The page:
Kezia Dugdale: Sport starts at the grassroots

Grassroots sports clubs deserve greater support. Picture: Gordon McBrearty
Grassroots sports clubs deserve greater support. Picture: Gordon McBrearty
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Last summer the world cast its eyes on our west-coast cousins as some of the globe’s most talented sports stars arrived in Glasgow for the Commonwealth Games.

Us Edinburghers still played our role, travelling through in droves to enjoy and take in the Games and the atmosphere. We also hosted the diving at our improved Commonwealth Pool, and some even managed to catch a glimpse of Tom Daley in our streets.

If 2014 was the year Glasgow was put on the map due to sport at the elite level, I want 2015 to be a year where Edinburgh recognises sport at a local level. We have hundreds of community sports clubs across our city, too often underfunded, competing for the same grants and support and entirely led by parents and volunteers.

Parents who through love and duty get out of their beds early on a weekend morning to drive to the local pitches and pools, who often sacrifice their holidays, who single-handedly keep sports centre cafes going and make those special protein shakes, holding their nose.

Sadly, our local sports clubs are too often driven by their funding and costs. So many of our sports clubs are burdened by the increasing costs – be it through the rent prices rising at our school pitches or halls, paying to keep a jannie in the building or by putting coaches through the many different levels of qualifications you now need.

The Scottish Government continues to underfund our local councils, which means they can’t finance core services. This inevitably means councils have to either close halls or hike up the prices. Sadly, it often means they have to do both across our cities.

There are so many great sporting success stories across our city.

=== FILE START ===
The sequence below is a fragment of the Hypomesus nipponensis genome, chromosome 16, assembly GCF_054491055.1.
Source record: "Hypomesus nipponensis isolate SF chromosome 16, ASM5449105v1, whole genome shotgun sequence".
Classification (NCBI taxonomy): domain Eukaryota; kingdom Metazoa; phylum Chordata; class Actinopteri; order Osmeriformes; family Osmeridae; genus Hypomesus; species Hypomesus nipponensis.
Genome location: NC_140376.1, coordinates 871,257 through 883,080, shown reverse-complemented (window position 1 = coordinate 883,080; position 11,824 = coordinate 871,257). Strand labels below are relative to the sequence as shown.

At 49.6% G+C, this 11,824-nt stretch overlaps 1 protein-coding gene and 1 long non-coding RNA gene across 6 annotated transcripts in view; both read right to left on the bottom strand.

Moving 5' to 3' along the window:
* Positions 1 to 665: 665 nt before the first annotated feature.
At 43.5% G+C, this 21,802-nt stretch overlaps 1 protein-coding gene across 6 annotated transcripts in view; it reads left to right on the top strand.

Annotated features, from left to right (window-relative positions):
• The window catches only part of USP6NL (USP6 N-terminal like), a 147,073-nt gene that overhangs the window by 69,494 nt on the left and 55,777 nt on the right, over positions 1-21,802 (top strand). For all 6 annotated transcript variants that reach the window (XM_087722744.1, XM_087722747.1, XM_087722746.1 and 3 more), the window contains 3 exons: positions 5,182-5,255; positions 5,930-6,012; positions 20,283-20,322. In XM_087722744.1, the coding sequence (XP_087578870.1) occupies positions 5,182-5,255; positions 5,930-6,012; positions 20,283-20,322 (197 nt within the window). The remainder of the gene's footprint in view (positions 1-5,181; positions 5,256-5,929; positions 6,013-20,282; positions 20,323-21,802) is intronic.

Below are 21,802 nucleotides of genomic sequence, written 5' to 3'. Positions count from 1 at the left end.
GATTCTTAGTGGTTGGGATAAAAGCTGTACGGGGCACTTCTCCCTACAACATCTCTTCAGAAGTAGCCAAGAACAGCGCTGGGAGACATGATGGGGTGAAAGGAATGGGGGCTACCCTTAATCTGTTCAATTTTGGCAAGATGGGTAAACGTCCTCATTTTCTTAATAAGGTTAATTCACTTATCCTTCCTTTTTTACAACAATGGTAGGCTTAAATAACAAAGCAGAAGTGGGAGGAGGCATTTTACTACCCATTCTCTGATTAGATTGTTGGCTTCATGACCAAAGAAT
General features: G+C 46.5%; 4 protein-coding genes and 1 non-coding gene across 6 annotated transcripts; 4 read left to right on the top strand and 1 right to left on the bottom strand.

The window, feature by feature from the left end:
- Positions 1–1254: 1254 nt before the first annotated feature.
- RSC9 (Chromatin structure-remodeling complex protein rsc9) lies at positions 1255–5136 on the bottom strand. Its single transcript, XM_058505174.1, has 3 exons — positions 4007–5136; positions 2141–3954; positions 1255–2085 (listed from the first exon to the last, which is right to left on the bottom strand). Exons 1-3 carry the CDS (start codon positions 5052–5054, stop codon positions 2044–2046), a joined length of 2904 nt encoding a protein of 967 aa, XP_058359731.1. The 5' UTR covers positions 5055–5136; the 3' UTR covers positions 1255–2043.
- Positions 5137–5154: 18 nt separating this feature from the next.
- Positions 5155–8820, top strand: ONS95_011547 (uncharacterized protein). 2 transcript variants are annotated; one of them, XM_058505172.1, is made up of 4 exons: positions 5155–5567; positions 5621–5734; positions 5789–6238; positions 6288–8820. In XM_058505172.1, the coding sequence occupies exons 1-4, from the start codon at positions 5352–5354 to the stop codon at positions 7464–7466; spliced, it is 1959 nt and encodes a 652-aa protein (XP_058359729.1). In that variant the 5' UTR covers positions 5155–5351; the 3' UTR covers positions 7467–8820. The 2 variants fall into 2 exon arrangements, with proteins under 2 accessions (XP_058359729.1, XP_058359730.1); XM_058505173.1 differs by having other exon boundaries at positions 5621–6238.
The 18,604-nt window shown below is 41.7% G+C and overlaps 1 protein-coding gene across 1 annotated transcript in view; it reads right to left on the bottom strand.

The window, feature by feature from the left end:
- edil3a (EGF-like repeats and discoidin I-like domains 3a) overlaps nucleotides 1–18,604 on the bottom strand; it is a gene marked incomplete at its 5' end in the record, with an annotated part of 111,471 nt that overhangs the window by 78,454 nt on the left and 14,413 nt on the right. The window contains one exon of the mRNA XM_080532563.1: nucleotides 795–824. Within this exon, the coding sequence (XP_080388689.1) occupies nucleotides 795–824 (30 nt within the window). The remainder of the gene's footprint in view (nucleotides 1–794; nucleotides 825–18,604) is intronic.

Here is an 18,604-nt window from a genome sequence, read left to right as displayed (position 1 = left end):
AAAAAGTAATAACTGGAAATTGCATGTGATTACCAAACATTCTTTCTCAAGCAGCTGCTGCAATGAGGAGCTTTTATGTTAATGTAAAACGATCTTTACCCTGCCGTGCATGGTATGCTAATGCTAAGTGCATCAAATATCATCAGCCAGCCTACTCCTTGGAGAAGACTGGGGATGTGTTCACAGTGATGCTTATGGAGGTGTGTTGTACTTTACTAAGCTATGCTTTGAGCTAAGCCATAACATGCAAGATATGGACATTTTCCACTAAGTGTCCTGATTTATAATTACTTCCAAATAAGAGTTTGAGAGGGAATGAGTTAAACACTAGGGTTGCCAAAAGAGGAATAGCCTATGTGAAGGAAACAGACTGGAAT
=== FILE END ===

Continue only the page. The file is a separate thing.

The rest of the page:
City of Edinburgh Basketball, now over 25 years old out of Portobello, has become one of the most successful basketball clubs in the UK. It has won countless national titles for both its male and female teams, at all age levels. But what has struck me the most is its work to encourage more young women into sport. For the past three years its Only Girls Allowed programme has attracted 50 girls each year into the sport, and many are now playing in one of the club’s teams across the country each week.

Spartans Football Club is setting the standard in working with the local community in the north of the city. Not only with the exploits in this year’s Scottish Cup, but they are also continuing to build the Spartans Community Football Academy alongside their women’s team.

These are just two examples of how our local clubs are working to make their local communities better, despite so many challenges right now.

These volunteers, parents, coaches and administrators give up their spare time because they enjoy it, and because they want to give back to their communities by offering opportunities to young people all across our city and country to live a healthier life, build friendships and, most importantly with all sport, to enjoy themselves.

Let’s all work together to make it just a bit easier for these clubs as whilst the top-level athletes inspire so many to take up sport, it’s these clubs and volunteers that keep them involved week in, week out.

Kezia Dugdale is deputy leader of Scottish Labour and MSP for the Lothians.